Jordan is a relatively stable and safe country, despite the media attention on its often more volatile neighbours. The risk of becoming the victim of any actual crime is actually very low, and no more than ordinary, reasonable precautions for your personal safety and security are necessary.
Costs and money.
The currency is Jordan is the Dinar, which is broken up into 100 fils. A piastre or qirsh is 10 fils.
ATMs are common throughout Jordan, particularly in the larger cities and tourist spots, and accept international cards, so you will have no trouble accessing money when you need it.
Jordan is a relatively cheap country, with great bargains to be had on food and accommodation in particular, but if you are not careful costs can add up quickly.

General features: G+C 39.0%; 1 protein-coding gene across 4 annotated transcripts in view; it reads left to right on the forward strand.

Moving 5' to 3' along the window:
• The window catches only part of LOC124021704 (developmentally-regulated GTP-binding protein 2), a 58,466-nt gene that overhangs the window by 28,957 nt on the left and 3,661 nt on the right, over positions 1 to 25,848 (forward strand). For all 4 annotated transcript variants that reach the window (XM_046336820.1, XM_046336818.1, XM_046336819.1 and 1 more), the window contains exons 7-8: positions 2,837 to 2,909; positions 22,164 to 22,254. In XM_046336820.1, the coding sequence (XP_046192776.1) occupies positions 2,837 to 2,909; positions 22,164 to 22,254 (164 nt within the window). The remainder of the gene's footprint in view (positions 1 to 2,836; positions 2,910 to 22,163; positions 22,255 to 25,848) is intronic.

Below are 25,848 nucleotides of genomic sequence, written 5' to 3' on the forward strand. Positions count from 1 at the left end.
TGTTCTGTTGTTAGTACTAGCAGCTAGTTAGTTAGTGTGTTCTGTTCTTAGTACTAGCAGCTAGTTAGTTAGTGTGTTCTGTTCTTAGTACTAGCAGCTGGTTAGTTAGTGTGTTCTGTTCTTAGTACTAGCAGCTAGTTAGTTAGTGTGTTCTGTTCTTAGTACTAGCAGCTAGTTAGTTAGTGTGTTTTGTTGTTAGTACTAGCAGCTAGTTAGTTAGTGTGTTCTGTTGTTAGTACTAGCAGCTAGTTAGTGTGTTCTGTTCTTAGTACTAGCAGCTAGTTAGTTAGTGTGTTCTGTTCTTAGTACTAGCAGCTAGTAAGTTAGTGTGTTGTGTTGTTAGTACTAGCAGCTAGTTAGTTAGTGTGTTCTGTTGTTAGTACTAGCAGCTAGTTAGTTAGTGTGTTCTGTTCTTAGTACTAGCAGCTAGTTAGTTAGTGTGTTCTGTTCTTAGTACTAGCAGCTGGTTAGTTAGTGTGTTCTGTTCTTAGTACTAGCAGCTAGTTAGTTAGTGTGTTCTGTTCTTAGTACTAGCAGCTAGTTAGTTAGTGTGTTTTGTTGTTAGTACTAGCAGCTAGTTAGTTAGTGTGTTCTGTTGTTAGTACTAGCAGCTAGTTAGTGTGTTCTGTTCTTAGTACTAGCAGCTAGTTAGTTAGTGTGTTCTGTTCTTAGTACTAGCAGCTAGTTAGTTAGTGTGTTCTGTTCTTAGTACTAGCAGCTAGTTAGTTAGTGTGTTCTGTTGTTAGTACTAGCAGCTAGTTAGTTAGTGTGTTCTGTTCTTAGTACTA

Accommodation costs are very reasonable, with cheap accommodation (or even rooftop bunks) starting at just £2 – £3 GBP. A comfortable, midrange private room with en suite can set you back around £20 – £30 GBP.
Food and transport are the real bargains, especially if you take public transport and eat at local cafes and street food level. Servees, or service taxis are a lot more expensive, but still a bargain by Western standards and can be worth it for the comfort and convenience from time to time.
Guides and guided tours of archaeological or historical sites are not that expensive, but will certainly make up the biggest part of your overall budget, especially with so much to see and do.
When to go.